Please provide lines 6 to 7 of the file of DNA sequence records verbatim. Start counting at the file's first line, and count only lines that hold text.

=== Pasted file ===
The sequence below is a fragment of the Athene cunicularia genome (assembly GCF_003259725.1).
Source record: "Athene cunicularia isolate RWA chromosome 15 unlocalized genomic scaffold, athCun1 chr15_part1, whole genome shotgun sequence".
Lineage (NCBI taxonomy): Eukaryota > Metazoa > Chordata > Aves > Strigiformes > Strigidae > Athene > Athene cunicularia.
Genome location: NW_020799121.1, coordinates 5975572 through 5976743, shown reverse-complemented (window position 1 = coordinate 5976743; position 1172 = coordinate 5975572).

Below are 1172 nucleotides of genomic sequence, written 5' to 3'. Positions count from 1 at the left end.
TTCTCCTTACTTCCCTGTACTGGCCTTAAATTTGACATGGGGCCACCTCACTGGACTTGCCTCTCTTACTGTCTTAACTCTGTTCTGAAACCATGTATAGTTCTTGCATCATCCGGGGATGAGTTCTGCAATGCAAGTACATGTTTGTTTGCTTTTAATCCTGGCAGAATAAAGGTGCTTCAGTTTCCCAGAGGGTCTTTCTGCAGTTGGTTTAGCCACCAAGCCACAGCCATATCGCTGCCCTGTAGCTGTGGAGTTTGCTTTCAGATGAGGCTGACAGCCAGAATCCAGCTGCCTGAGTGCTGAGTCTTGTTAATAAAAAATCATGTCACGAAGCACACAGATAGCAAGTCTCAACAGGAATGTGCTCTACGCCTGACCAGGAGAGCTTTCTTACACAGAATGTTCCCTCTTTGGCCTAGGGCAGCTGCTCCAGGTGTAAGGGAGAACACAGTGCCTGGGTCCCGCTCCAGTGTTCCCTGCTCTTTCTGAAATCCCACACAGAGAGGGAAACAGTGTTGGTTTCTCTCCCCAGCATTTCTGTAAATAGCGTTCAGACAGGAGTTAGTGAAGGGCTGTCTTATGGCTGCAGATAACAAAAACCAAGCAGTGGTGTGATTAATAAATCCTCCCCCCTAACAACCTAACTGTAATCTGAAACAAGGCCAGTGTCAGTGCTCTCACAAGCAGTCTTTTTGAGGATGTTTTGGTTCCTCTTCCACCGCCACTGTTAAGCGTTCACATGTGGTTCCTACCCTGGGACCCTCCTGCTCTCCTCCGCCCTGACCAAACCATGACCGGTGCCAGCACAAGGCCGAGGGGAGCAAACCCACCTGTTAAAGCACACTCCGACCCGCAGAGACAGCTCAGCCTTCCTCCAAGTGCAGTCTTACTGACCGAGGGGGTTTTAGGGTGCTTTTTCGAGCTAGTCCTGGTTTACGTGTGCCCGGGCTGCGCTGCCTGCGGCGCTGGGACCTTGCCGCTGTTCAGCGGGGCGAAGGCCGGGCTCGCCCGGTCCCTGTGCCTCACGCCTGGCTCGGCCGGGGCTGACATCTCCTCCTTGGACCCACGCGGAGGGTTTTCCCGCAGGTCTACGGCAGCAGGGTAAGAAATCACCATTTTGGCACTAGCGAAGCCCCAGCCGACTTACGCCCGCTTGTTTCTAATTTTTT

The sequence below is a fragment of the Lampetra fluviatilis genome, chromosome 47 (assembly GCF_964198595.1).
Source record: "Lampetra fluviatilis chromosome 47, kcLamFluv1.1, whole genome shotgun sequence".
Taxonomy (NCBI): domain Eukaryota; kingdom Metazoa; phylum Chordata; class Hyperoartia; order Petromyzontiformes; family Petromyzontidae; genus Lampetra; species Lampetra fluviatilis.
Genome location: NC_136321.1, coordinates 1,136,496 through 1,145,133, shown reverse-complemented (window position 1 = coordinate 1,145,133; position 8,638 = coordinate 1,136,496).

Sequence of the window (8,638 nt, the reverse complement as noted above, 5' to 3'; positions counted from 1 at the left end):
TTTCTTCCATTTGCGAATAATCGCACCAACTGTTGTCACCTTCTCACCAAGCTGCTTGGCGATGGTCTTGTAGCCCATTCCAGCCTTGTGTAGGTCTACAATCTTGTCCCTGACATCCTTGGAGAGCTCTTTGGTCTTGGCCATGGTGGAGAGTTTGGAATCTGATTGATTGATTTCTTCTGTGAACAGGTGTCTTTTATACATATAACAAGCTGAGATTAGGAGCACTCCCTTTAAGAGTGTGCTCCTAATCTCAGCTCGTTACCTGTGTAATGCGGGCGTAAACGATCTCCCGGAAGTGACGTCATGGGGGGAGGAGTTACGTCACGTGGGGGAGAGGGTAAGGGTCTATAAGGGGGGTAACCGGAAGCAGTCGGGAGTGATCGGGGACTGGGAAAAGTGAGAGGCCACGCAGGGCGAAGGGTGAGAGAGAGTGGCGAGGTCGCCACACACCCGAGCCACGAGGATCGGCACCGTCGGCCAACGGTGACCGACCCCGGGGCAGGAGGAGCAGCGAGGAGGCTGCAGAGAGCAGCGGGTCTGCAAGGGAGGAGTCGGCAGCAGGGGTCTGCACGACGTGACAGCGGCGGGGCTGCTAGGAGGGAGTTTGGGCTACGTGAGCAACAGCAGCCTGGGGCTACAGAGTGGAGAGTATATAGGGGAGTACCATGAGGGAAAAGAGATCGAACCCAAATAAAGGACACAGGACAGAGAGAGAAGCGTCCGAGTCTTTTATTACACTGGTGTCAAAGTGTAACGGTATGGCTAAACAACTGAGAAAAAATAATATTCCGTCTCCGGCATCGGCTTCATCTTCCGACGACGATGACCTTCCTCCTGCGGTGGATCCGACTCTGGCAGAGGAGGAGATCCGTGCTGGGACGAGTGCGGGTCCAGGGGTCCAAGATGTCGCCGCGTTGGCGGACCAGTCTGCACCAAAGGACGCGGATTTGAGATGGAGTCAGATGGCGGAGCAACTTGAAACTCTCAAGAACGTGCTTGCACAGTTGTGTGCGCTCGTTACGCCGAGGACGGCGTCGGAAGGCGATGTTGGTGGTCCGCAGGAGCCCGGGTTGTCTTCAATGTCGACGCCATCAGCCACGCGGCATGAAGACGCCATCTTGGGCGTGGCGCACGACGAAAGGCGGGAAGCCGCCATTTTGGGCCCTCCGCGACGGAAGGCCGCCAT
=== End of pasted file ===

TTCTCCTTACTTCCCTGTACTGGCCTTAAATTTGACATGGGGCCACCTCACTGGACTTGCCTCTCTTACTGTCTTAACTCTGTTCTGAAACCATGTATAGTTCTTGCATCATCCGGGGATGAGTTCTGCAATGCAAGTACATGTTTGTTTGCTTTTAATCCTGGCAGAATAAAGGTGCTTCAGTTTCCCAGAGGGTCTTTCTGCAGTTGGTTTAGCCACCAAGCCACAGCCATATCGCTGCCCTGTAGCTGTGGAGTTTGCTTTCAGATGAGGCTGACAGCCAGAATCCAGCTGCCTGAGTGCTGAGTCTTGTTAATAAAAAATCATGTCACGAAGCACACAGATAGCAAGTCTCAACAGGAATGTGCTCTACGCCTGACCAGGAGAGCTTTCTTACACAGAATGTTCCCTCTTTGGCCTAGGGCAGCTGCTCCAGGTGTAAGGGAGAACACAGTGCCTGGGTCCCGCTCCAGTGTTCCCTGCTCTTTCTGAAATCCCACACAGAGAGGGAAACAGTGTTGGTTTCTCTCCCCAGCATTTCTGTAAATAGCGTTCAGACAGGAGTTAGTGAAGGGCTGTCTTATGGCTGCAGATAACAAAAACCAAGCAGTGGTGTGATTAATAAATCCTCCCCCCTAACAACCTAACTGTAATCTGAAACAAGGCCAGTGTCAGTGCTCTCACAAGCAGTCTTTTTGAGGATGTTTTGGTTCCTCTTCCACCGCCACTGTTAAGCGTTCACATGTGGTTCCTACCCTGGGACCCTCCTGCTCTCCTCCGCCCTGACCAAACCATGACCGGTGCCAGCACAAGGCCGAGGGGAGCAAACCCACCTGTTAAAGCACACTCCGACCCGCAGAGACAGCTCAGCCTTCCTCCAAGTGCAGTCTTACTGACCGAGGGGGTTTTAGGGTGCTTTTTCGAGCTAGTCCTGGTTTACGTGTGCCCGGGCTGCGCTGCCTGCGGCGCTGGGACCTTGCCGCTGTTCAGCGGGGCGAAGGCCGGGCTCGCCCGGTCCCTGTGCCTCACGCCTGGCTCGGCCGGGGCTGACATCTCCTCCTTGGACCCACGCGGAGGGTTTTCCCGCAGGTCTACGGCAGCAGGGTAAGAAATCACCATTTTGGCACTAGCGAAGCCCCAGCCGACTTACGCCCGCTTGTTTCTAATTTTTT

The sequence below is a fragment of the Lampetra fluviatilis genome, chromosome 47 (assembly GCF_964198595.1).